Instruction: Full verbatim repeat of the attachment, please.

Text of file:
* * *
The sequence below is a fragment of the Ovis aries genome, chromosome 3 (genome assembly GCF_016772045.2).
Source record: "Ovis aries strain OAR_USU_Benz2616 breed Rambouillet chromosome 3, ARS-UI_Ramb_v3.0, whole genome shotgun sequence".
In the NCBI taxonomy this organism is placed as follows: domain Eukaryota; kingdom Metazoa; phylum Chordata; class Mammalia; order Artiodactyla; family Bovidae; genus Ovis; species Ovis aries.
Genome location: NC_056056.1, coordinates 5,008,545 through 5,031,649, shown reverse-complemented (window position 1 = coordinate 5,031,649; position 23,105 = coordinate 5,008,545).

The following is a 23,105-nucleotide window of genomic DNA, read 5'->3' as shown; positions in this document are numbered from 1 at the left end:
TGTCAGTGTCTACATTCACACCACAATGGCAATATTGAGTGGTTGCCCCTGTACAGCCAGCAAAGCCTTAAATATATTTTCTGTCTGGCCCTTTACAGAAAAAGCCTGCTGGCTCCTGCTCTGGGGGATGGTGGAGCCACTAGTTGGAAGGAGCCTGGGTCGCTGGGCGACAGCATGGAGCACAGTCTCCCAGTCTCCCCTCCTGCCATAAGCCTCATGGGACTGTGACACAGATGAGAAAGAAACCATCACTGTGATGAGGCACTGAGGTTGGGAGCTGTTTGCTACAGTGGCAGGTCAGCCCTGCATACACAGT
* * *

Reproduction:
The sequence below is a fragment of the Ovis aries genome, chromosome 3 (genome assembly GCF_016772045.2).
Source record: "Ovis aries strain OAR_USU_Benz2616 breed Rambouillet chromosome 3, ARS-UI_Ramb_v3.0, whole genome shotgun sequence".
In the NCBI taxonomy this organism is placed as follows: domain Eukaryota; kingdom Metazoa; phylum Chordata; class Mammalia; order Artiodactyla; family Bovidae; genus Ovis; species Ovis aries.
Genome location: NC_056056.1, coordinates 5,008,545 through 5,031,649, shown reverse-complemented (window position 1 = coordinate 5,031,649; position 23,105 = coordinate 5,008,545).

The following is a 23,105-nucleotide window of genomic DNA, read 5'->3' as shown; positions in this document are numbered from 1 at the left end:
TGTCAGTGTCTACATTCACACCACAATGGCAATATTGAGTGGTTGCCCCTGTACAGCCAGCAAAGCCTTAAATATATTTTCTGTCTGGCCCTTTACAGAAAAAGCCTGCTGGCTCCTGCTCTGGGGGATGGTGGAGCCACTAGTTGGAAGGAGCCTGGGTCGCTGGGCGACAGCATGGAGCACAGTCTCCCAGTCTCCCCTCCTGCCATAAGCCTCATGGGACTGTGACACAGATGAGAAAGAAACCATCACTGTGATGAGGCACTGAGGTTGGGAGCTGTTTGCTACAGTGGCAGGTCAGCCCTGCATACACAGT